China marketing agency landscape changes

Chinese poster

The Xi-era of China has seen the end of the go-go years in economic growth which was one of the factors picked up on Arun Sudhaman’s analysis of the market for PR services.

Arun also noted that the fortune of domestic and multi-national firms diverged.

Here are some of my thoughts:

Multi-national PR agencies often led with corporate communications and public affairs expertise. This meant that their businesses were led by leaders who paid lip-service to digital at best. My experience trying to sell digital internally was one of the most painful processes that I have ever done. It was one of almost insurmountable cultural differences: not Irish-Chinese, but analogue-digital.

To be fair many corporate and public affairs specialists in London are still trying to get to grip with what digital means. They know it’s important, but they don’t have a clue how it all comes together.

That mean’t that they didn’t really get social media beyond being a publishing platform. Chinese KOL (key opinion leader) work whilst effective, is paid media. PR agencies generally don’t have the depth of tools and analytics to provide comprehensive planning and execution for KOL projects. It is hard to get management teams to invest adequately in tools and talent.

Premier Xi has changed the landscape for public affairs practitioners. The government is less flexible, it feels that it no longer needs to be. China is on the ascendence in the face of western existential crises and America in rapid retreat from the world stage. Hence, new laws that discriminate against foreign technology companies as part of its wider approach to cyber sovereignty.  Public affairs still has a place in terms of research to provide understanding, but their foreign multinationals won’t like what the results will likely tell them.

Digital has hit the industry hard. It moved at an accelerated pace compared to other industries. Unlike the west were television isn’t in decline but has stopped growing, Chinese TV isn’t undergoing the golden age that we are seeing in the west. The government has made it less entertaining – which has only helped the acceleration of digital marketing channels in China. Government control of television content has meant less reality shows or remakes of Korean drama stories and more content extolling Chinese Communist Party values.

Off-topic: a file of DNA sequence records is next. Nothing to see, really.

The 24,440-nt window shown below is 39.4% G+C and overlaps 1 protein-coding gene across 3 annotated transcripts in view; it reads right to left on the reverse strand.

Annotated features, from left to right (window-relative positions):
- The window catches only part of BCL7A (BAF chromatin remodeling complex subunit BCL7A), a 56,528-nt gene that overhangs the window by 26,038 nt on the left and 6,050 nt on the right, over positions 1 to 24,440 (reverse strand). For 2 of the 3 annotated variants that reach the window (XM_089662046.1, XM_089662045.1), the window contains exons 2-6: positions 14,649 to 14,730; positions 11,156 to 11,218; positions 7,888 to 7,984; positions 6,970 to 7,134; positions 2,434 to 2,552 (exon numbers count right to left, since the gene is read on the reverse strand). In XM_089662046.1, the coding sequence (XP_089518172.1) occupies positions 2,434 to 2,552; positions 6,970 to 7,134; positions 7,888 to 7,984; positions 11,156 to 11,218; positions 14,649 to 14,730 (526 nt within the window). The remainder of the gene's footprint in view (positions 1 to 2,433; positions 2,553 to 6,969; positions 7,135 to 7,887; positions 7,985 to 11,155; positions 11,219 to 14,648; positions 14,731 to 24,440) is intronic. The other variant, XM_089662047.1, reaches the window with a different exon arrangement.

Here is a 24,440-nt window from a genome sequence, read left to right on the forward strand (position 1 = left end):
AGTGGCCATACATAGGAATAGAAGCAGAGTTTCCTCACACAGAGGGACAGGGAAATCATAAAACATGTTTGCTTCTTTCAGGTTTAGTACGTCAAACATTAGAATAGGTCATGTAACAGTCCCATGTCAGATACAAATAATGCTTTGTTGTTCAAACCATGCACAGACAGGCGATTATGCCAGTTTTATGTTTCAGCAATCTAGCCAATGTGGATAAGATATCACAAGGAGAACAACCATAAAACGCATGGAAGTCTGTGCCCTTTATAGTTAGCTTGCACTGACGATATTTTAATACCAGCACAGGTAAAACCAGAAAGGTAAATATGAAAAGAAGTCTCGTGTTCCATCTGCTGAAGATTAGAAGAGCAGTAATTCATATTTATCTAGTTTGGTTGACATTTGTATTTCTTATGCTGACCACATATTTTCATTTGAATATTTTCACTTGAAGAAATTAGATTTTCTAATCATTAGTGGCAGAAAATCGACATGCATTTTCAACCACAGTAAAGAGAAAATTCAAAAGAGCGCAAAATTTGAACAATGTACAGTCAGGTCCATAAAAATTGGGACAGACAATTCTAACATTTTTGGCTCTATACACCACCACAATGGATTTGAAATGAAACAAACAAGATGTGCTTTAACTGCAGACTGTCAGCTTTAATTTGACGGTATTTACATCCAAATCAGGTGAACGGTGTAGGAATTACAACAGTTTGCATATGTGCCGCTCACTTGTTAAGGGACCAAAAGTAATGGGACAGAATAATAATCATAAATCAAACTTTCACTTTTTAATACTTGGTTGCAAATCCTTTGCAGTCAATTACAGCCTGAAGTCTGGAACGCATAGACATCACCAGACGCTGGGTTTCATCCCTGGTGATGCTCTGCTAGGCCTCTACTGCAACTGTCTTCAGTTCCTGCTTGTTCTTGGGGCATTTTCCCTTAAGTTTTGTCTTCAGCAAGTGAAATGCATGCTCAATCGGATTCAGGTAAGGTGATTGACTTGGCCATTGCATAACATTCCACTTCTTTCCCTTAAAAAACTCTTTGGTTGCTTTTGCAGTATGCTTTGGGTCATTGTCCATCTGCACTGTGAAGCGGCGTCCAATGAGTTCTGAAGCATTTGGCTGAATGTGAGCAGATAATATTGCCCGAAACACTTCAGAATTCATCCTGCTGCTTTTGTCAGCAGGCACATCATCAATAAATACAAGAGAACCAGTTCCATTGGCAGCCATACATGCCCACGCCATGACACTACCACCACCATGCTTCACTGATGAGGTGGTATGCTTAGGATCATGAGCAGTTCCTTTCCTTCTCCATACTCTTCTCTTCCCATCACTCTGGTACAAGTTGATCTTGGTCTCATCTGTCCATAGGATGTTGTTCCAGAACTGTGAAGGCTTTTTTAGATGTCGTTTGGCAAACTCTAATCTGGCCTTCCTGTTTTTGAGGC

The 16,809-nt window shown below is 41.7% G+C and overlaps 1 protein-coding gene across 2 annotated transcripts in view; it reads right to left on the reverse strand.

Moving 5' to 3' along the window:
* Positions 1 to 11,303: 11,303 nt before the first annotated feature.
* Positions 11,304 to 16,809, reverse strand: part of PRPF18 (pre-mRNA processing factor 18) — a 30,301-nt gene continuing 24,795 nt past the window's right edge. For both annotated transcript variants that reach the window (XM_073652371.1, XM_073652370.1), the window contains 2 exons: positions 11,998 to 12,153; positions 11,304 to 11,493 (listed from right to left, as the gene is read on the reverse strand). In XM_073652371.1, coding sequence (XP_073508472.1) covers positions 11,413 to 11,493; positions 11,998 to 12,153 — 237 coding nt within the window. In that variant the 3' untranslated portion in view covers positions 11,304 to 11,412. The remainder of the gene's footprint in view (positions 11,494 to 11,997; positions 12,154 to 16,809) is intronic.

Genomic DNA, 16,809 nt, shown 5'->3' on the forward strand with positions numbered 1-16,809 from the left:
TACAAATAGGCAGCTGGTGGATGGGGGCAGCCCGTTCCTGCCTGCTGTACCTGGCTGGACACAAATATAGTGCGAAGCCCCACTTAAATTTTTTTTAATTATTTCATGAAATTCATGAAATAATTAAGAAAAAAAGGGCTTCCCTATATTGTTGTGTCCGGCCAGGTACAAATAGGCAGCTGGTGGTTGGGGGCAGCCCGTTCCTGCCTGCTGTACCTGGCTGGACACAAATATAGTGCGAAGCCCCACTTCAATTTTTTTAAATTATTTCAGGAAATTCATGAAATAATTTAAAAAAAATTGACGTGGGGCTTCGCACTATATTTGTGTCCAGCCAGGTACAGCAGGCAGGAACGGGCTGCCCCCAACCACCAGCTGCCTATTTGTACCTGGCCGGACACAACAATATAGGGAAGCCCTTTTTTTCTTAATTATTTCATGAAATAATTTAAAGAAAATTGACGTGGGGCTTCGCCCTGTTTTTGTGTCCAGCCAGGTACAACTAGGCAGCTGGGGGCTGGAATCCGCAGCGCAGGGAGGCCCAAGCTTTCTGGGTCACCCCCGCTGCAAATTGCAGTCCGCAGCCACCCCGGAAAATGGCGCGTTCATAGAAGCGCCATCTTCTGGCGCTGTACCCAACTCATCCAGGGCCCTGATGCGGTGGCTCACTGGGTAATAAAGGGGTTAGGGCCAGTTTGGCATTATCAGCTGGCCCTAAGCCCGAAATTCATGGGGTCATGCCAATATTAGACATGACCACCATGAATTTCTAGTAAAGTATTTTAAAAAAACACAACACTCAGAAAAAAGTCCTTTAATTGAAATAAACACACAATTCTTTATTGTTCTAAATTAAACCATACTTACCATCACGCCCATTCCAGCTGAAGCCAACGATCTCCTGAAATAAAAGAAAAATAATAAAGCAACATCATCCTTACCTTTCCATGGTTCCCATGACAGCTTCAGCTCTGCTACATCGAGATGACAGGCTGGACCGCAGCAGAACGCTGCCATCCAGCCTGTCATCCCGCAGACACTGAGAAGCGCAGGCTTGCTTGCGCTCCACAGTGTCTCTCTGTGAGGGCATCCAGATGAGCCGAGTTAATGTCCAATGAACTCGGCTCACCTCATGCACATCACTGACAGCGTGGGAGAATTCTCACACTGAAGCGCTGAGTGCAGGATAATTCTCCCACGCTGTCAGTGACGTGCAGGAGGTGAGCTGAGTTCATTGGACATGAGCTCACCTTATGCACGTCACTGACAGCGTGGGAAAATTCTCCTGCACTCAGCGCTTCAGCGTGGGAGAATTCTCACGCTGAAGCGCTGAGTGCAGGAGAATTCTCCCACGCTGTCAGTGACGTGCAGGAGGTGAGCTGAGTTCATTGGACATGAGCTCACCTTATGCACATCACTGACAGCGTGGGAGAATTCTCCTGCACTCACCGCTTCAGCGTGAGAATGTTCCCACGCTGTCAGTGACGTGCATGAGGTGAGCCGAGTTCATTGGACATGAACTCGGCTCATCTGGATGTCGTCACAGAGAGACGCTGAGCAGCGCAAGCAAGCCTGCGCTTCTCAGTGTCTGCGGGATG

May online marketing

In China, the major digital platform companies try and go direct to clients for social media advertising cutting out the media buying agencies. This gives media and digital agencies extra incentive to go and grab the paid engagements of key opinion leaders. These are often performance-related deals with directly attributable online sales or online-to-offline voucher redemption. Digital and media agencies are better equipped to handle influencer relations than their public relations peers. It is less about influence and more about performance.

Multinational PR agencies also have problems with their established client base of international brands. Under Premier Xi we have seen a more confident China. This confidence is manifested in Chinese board rooms. The way strategy and goal-setting works in Chinese companies illuminates this difference:

  • Big board meeting where outrageous unrealistic targets are set by the Chairman
  • Planning department turns the ridiculous goals into plans
  • Management goes to arrange funding

The business then goes to staff up and do whatever is needed. They will build massive conglomerates – what is known as building the eco-system – something that is frowned up in the West as being bad for shareholder value

They care about market share more than profitability. And sometimes they fail spectacularly like LeEco.

A lot of it reads like bubble-era corporate Japan. While it seems insane to outsiders, corporate China is much more closely knitted into the government than the keiretsus ever were. Corporate China may go pop in the future, but it won’t happen at the moment.

By comparison, multinationals are worried about activist shareholders and meeting their quarterly numbers can’t be as aggressive in comparison to their Chinese peers. This type of aggressive pursuit of growth would also be an anathema to the likes of WPP and IPG who suffer from similar shareholder shenanigans as their multinational clients.

Which is why Chinese brands have been blowing up across sectors. 91 percent of smartphones sold in China are from domestic brands. Apple has somewhere around 7 per cent. Foreign FMCG brands are being slaughtered, even Amazon has only a few percentage points of market share.

Quite simply, multinational PR firms have generally bet on the wrong horse. China is the one market were American scale and capital actually diminishes in impact over time as the domestic market picks up. Multinationals in strategic business areas were always going to lose over time.

Where Chinese brands have wanted to expand globally, they have taken on foreign PR agencies. Part of this process was knowledge transfer. If one looked at an organisation like Huawei, you can see how they have learned and built internal capability with Chinese characteristics in their corporate communications function over time. It would be a similar process in other companies.

Even foreign luxury brands have struggled to be as agile as their Chinese customers. Between the crackdown on corruption and the rapid development of experienced luxury consumption – the only constant in the luxury market has been change. It is only a matter of time before China has its own answer to Michael Kors or Christian Dior. Western luxury brand problems will affect the agencies that work with them with massive fluctuation in marketing budgets.